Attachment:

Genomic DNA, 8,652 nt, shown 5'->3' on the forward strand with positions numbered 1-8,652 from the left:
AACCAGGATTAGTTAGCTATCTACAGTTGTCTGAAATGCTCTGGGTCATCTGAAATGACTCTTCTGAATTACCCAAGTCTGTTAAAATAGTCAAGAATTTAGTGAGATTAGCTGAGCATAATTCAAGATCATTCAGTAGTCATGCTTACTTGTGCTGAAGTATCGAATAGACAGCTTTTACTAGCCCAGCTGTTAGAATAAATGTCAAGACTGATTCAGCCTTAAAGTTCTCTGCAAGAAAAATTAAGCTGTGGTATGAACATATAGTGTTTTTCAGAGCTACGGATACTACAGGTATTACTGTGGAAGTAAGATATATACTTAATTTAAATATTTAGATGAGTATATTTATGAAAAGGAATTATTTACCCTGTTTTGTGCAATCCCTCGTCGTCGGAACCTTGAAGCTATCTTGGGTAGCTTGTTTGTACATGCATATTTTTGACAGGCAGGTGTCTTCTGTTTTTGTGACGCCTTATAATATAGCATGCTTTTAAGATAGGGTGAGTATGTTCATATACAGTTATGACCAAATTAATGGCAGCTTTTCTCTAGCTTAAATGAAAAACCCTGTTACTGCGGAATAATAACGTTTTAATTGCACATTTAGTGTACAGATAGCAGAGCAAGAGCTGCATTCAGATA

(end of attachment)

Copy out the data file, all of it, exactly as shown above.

Genomic DNA, 8,652 nt, shown 5'->3' on the forward strand with positions numbered 1-8,652 from the left:
AACCAGGATTAGTTAGCTATCTACAGTTGTCTGAAATGCTCTGGGTCATCTGAAATGACTCTTCTGAATTACCCAAGTCTGTTAAAATAGTCAAGAATTTAGTGAGATTAGCTGAGCATAATTCAAGATCATTCAGTAGTCATGCTTACTTGTGCTGAAGTATCGAATAGACAGCTTTTACTAGCCCAGCTGTTAGAATAAATGTCAAGACTGATTCAGCCTTAAAGTTCTCTGCAAGAAAAATTAAGCTGTGGTATGAACATATAGTGTTTTTCAGAGCTACGGATACTACAGGTATTACTGTGGAAGTAAGATATATACTTAATTTAAATATTTAGATGAGTATATTTATGAAAAGGAATTATTTACCCTGTTTTGTGCAATCCCTCGTCGTCGGAACCTTGAAGCTATCTTGGGTAGCTTGTTTGTACATGCATATTTTTGACAGGCAGGTGTCTTCTGTTTTTGTGACGCCTTATAATATAGCATGCTTTTAAGATAGGGTGAGTATGTTCATATACAGTTATGACCAAATTAATGGCAGCTTTTCTCTAGCTTAAATGAAAAACCCTGTTACTGCGGAATAATAACGTTTTAATTGCACATTTAGTGTACAGATAGCAGAGCAAGAGCTGCATTCAGATA